4. Will you oppose vouchers that send taxpayer dollars to private schools, religious schools, home schools, or virtual schools? Why or why not? I will absolutely oppose vouchers that send taxpayer dollars to anything outside of public education. I am a staunch opponent to taxpayer dollars being used to privatize education. It is the biggest issue we’re dealing with right now in Mississippi when it comes to public education.
5. Do you agree that all K-12 schools that receive taxpayer dollars, including private voucher schools, should be accountable to taxpayers for the quality of education they provide, using the same accountability measures as public schools? Absolutely. Any entity using taxpayer dollars should be held accountable to taxpayers. It is totally unfair that voucher/charter schools have access to taxpayer dollars with no accountability, while public schools are held to separate standards. This needs to be changed.
6. Public schools serve the vast majority of Mississippi students with disabilities. Do you agree that special education services in public schools should be fully funded every year? (Special education has been underfunded by the state every year since 2008.) If yes, how will you accomplish full funding? If no, explain why. Yes, I do. I do not agree with taxpayer dollars being used for special education services outside of public schools that can’t provide the services in the first place, which is what’s happening now. Special education services need to remain a part of the formula, and should be fully funded.
7. Do you agree that Mississippi should provide high quality early childhood education statewide?
Yes, I do agree. Unfortunately, Mississippi has not provided statewide early childhood education. However, the state is providing resources to certain areas according to if legislators come from those areas. If Mississippi wants to move in the right direction, we must ensure that our children are prepared to enter Kindergarten.
8. The nation’s top teachers say that the greatest barriers to school success for K-12 students are family stress, poverty, and learning and psychological problems. What steps do you believe legislators should take to alleviate these obstacles for Mississippi children? Legislators need to take a look at the ratio of law enforcement versus support services inside schools, and look at ways to increase support services. An immediate action would be to amend HB 1283 – the MS School Safety Bill – passed in 2019 to include statewide guidelines and training for school resource officers; matched funding for support services like therapists, nurses, and psychologies; and a program implemented by MDE to engage parents and the community.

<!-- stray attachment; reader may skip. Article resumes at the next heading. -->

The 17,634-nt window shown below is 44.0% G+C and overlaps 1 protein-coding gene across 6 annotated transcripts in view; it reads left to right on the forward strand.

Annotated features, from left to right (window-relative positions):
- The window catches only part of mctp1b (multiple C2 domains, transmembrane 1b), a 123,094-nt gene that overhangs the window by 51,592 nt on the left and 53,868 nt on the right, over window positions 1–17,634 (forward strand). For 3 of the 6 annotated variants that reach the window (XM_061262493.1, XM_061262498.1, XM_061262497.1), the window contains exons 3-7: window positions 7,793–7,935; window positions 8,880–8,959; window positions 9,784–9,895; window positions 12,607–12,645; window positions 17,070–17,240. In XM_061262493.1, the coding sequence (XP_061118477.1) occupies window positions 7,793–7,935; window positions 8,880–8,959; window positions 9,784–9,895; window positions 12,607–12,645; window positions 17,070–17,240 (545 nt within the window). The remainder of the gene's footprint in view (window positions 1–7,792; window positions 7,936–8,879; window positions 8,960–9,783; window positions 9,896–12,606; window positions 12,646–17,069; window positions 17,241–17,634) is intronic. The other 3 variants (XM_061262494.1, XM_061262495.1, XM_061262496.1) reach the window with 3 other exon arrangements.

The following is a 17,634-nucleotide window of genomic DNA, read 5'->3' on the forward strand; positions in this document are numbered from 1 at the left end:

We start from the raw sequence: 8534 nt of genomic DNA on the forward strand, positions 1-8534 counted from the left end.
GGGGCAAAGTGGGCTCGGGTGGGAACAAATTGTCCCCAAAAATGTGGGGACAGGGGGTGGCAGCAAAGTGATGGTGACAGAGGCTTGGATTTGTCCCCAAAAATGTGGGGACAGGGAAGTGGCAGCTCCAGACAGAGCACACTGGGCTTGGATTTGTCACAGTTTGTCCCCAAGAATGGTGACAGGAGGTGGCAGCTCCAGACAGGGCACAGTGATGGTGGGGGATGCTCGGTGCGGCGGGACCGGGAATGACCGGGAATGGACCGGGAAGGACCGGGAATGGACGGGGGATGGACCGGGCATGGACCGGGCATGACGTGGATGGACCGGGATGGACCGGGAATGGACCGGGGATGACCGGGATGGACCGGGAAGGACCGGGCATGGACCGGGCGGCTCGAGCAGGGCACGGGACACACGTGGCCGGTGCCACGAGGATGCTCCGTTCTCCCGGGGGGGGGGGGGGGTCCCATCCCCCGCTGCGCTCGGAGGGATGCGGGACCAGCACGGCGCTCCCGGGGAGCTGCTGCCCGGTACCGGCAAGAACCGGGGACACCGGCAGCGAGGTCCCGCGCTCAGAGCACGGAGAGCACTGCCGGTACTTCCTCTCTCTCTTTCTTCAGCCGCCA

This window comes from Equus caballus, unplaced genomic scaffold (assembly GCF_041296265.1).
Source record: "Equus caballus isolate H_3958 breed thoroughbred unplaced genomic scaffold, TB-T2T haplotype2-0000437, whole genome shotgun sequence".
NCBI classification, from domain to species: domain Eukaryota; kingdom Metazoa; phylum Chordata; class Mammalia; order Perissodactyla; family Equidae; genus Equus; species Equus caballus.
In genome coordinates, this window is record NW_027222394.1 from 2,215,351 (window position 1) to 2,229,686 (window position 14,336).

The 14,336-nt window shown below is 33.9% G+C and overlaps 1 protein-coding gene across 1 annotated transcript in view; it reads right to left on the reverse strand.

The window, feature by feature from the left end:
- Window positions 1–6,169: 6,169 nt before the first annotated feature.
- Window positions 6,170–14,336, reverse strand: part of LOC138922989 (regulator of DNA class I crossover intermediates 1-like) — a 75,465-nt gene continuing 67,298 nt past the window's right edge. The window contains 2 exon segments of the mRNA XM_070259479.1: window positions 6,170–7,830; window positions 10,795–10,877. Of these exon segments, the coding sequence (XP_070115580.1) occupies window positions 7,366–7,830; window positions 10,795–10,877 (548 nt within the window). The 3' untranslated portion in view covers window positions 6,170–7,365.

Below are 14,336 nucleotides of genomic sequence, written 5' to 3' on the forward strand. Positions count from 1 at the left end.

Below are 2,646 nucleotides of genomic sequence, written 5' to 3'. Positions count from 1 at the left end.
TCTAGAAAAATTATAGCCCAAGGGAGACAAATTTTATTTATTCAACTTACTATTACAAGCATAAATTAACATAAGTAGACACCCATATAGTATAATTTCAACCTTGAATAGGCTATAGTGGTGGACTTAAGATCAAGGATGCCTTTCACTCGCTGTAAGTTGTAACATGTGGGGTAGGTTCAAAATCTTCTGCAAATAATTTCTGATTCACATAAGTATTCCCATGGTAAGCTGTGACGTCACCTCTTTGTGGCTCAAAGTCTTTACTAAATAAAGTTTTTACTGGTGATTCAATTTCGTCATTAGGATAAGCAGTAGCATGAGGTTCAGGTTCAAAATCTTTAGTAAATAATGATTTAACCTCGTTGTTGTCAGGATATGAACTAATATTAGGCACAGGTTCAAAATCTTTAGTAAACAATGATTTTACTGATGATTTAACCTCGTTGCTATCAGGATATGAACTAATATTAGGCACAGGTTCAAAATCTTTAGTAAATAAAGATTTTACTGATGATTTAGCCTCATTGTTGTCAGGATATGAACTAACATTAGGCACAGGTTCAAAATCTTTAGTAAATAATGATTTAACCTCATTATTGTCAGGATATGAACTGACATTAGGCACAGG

9. Do you support raising teacher salaries at least to the level of our neighboring states and raising pay for teacher assistants? Absolutely. One of the most important aspects of strengthening the profession in the state is enacting competitive pay that helps us compete with neighboring states.
10. Do you agree that retired educators (and other retired state employees) should be able to draw their retirement while serving in the Legislature? I sure do.
11. Legislators have little or no staff to help them understand the many bills they must consider. Before introducing or supporting a bill that could affect public education, will you commit to seeking input from teachers, principals, superintendents, and parents of public school students in your district? Who will be advising you on education policies? I commit, and I believe it is utterly important. As an advocate, I know how critical it is to have an impacted community as a part of policy-making decisions. I look forward to working with The Parents’ Campaign, One Voice of MS, Rims & Judy, AFT, MS NAACP, MAE, MS Coalition for the Prevention of Schoolhouse to Jailhouse, as well as educators, parents, students, and community. I will intentionally seek advice and feedback and will consistently report back and coalition with the aforementioned groups/people.
12. Legislators receive tremendous pressure from the leaders of their chamber (House or Senate), state and party leaders, and corporate lobbyists, to vote in ways that may contradict the will of their constituents and harm their communities. How will you respond to this pressure? I will respond through my values (honoring my word, showing respect), and always keep at the forefront that my constituents are trusting me and counting on me to do what’s right. Brother Hollis Watkins says, “Even when you stand alone, stand for what’s right.” When there is an opportunity to have a conversation, I will work through that… but ultimately, I will fight for what’s right and represent constituents and community to the best of my ability.
Cassandra Welchlin (defeated in primary)